EM: Let me go back again to a previous question. You mentioned the relatively modest size of the KSI. Could you give us a sense of who the main partners are, what budget it’s planning to manage?
FC: We have a core team where we have advisors working with the research community, with the policy making community, and eventually with intermediary institutions. We have officers who will provide technical support along the way.
We’re in the process of selecting 10 additional organisations carrying out research, which means we’ll have sixteen partners that we’re working with what we call the supply sector, the research side.
EM: So these are 16 organisations that you’re going to support to develop their research and communications capacity.
FC: Yes that’s right. We are going to provide core support to 16 organisations. It will go to organisational strengthening, research capacity building and thinking about the translation of research to the policy environment, through communication or other mechanisms.
Also there are efforts to strengthen those organisations so that they’re able to think about funding beyond the project basis that they use now. In addition to those 16 we have several granting mechanisms around innovations in research, and building partnerships in research that will be open to the whole knowledge sector in Indonesia – not just for the 16 partners but to those who design the most challenging interesting proposals. We’ll have several of those at the same time. That’s on the research side.
EM: Are you calling it research side rather than supply side?
FC: The idea is the same. I would just say research rather than supply, we’re talking about the same thing.
EM: In a way I find it more appropriate to refer to it as ‘research side’ because you can have research anywhere. You can have research in the policy making space, in advocacy, in the media, in NGOs. Building research capacity in Indonesia would be a cross cutting effort, whereas building supply side capacity in a way almost limits you mentally at least to institutions outside the policy space.
FC: That’s interesting because I don’t see that. I think that supply can come from everywhere as well. There are research sectors within government institutions, in all the ministries there’s a research group. There are other research centers within university, within government. So to me supply can come from everywhere, as well as demand. Demand for evidence is not only from national government but from subnational, too. There’s no reason why the private sector could not be demanding research, and intermediation is the whole idea of how you use the research in policy making process, how you translate evidence into ways it can be used, it happens everywhere in the system.
There are no clear boundaries, and I think the design of this project recognises that and talks about the very fuzzy nature of boundaries and the need to get some way to design the work. We have these pieces, we don’t know where they all are and it’s all going to be fuzzy but it’s clear the advisors that we’ve got will have to work very close together. If you’re working with a research center that’s doing research on universal health coverage, they are also going to end up working with government officials at the local or national level who are addressing that issue. So there will be a lot of cross collaboration and connection.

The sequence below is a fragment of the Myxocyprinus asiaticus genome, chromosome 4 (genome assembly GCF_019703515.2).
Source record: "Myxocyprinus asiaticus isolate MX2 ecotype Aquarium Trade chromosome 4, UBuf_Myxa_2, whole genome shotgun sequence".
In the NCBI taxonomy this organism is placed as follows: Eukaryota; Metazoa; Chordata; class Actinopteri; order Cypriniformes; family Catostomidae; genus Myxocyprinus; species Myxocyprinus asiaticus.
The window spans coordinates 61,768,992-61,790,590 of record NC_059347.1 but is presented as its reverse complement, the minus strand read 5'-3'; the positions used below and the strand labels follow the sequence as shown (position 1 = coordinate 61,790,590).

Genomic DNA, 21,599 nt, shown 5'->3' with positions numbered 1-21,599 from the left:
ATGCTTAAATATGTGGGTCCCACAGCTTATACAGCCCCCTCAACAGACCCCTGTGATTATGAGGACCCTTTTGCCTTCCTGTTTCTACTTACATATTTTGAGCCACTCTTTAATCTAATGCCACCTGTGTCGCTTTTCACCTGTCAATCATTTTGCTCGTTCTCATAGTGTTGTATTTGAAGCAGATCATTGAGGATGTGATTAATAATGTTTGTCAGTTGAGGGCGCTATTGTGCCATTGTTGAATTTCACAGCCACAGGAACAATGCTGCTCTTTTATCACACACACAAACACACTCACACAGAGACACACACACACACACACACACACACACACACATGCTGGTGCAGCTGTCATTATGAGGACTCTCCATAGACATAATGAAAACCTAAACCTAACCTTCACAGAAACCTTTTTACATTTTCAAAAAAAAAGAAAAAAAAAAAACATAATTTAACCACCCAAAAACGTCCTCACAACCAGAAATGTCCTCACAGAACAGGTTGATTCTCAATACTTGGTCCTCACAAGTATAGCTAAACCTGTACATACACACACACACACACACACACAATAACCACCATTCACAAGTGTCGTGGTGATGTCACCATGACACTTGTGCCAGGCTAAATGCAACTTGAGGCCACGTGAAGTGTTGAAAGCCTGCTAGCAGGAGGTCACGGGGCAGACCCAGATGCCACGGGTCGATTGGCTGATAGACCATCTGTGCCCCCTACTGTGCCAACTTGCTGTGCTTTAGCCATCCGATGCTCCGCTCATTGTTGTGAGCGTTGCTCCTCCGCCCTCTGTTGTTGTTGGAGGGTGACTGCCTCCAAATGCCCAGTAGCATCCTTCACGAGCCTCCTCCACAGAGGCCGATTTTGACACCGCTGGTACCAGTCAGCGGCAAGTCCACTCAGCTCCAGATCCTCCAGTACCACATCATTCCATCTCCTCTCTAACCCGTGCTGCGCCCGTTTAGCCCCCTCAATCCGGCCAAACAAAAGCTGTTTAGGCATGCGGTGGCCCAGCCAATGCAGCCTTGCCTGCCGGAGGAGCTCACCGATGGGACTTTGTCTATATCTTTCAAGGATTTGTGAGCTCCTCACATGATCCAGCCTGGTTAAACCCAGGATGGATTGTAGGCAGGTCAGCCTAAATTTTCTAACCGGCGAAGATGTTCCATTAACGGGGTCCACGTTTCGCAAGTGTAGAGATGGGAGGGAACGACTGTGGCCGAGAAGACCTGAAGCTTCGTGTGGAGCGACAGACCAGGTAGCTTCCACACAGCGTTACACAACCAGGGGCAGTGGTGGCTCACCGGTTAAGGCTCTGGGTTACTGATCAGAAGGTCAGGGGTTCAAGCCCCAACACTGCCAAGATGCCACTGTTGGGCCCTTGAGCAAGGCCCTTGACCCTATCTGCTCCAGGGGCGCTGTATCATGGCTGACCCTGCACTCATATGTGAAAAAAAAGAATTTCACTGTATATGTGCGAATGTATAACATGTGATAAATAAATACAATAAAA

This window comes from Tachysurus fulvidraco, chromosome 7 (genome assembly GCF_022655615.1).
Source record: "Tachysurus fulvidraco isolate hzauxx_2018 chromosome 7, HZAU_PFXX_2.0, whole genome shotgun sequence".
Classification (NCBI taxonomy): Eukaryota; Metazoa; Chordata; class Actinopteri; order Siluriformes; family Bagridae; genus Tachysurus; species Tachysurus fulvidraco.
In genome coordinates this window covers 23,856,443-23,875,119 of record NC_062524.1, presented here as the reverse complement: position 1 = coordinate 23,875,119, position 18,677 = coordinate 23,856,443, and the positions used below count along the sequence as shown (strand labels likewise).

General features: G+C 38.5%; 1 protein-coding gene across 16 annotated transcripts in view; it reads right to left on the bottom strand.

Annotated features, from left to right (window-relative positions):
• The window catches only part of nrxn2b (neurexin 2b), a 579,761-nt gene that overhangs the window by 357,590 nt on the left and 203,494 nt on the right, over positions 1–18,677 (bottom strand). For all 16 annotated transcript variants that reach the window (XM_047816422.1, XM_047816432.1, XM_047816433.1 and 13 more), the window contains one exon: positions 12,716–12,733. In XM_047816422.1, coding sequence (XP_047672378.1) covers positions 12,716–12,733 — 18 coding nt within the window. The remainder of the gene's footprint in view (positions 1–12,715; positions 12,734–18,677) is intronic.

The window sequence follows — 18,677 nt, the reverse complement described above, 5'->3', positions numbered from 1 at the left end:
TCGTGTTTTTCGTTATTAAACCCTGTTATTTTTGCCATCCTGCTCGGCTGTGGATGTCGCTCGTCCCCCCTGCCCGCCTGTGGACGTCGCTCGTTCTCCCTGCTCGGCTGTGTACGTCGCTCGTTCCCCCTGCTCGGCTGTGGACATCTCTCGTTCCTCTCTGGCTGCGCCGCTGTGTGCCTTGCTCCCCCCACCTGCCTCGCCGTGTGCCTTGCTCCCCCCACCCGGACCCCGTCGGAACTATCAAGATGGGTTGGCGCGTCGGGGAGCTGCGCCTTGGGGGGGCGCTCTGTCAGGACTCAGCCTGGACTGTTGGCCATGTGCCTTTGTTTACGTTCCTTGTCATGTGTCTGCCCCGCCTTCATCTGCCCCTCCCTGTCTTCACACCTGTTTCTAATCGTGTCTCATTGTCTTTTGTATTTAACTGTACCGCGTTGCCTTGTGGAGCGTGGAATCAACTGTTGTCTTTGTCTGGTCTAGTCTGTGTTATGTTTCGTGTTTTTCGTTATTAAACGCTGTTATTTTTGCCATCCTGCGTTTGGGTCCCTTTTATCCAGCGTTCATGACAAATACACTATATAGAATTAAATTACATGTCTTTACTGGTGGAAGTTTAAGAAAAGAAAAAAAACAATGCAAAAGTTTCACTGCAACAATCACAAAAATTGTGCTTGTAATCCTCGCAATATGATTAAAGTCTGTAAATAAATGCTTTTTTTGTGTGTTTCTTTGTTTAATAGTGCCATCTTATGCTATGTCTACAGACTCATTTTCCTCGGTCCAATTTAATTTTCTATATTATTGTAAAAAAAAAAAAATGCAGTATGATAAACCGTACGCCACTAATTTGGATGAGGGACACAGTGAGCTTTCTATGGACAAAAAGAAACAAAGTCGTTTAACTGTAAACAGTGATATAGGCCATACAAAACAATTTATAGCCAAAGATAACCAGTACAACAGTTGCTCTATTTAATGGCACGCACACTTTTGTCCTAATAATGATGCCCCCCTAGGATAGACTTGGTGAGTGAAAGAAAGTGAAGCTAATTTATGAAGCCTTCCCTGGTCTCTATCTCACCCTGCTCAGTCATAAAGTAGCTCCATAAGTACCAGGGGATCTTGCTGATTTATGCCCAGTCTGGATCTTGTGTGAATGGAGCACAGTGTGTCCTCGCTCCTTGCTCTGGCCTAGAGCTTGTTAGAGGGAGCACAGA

One challenge is that we have not been able to identify education policy research centers. There are groups that advocate education policy reform, and individual researchers. Education is one of the sectors that AusAID would like us to work with. There are advocacy organisations that are using research to push for change in the education policy sector, there is a lot of research around curriculum and the development of the education system. There is the work of the Ministry of Education in supporting the system but there don’t seem to be research centers that are individual so working with that sector will be different than from say, health, where there are research centers that are quite active.
EM: So besides looking at the knowledge sector in general, you’re going to tackle it by looking at more specific sectors, like the education sector, etc.
FC: It is about setting some boundaries so that we have space to operate. That it’s not an abstract issue if we have real problems and real issues that we’re supporting people to deal with. The way we’re going to be dealing with that is working with the research centers and over time with various government agencies to identify the core issues that the research centers are working on that have policy implications, and how can we help them in, for instance, translating those research findings into policy ready advice.
We’re working at a couple of levels with the supply side organisations, both in building their capacity as organisations but also in a very concrete way supporting their work in particular policy issues.
EM: And I guess that is going to help ‘assess’ some of the things you said before: e.g. the number and dynamism of organisations, the quality of debate, etc. It is easier to look at that and know that you’re moving in the right direction when you focus on a particular sector where you can map out key discussions, issues and players, and watch who is involved, how many they are, how are they changing over time, etc. It’s much easier than to look at the entire knowledge sector of the country.
FC: Other than looking at some important core numbers on how much funding is going to research, how many centres are there doing research, it becomes meaningless to look only at high level numbers for a whole country. I’ve always been a strong advocate of learning by doing. I think the way the organisations get stronger is that they do the work, and strengthen their mechanisms by reflecting on what they are doing and learning from it.
End of Part 1.
In the next part of the interview we discuss the KSI in greater detail.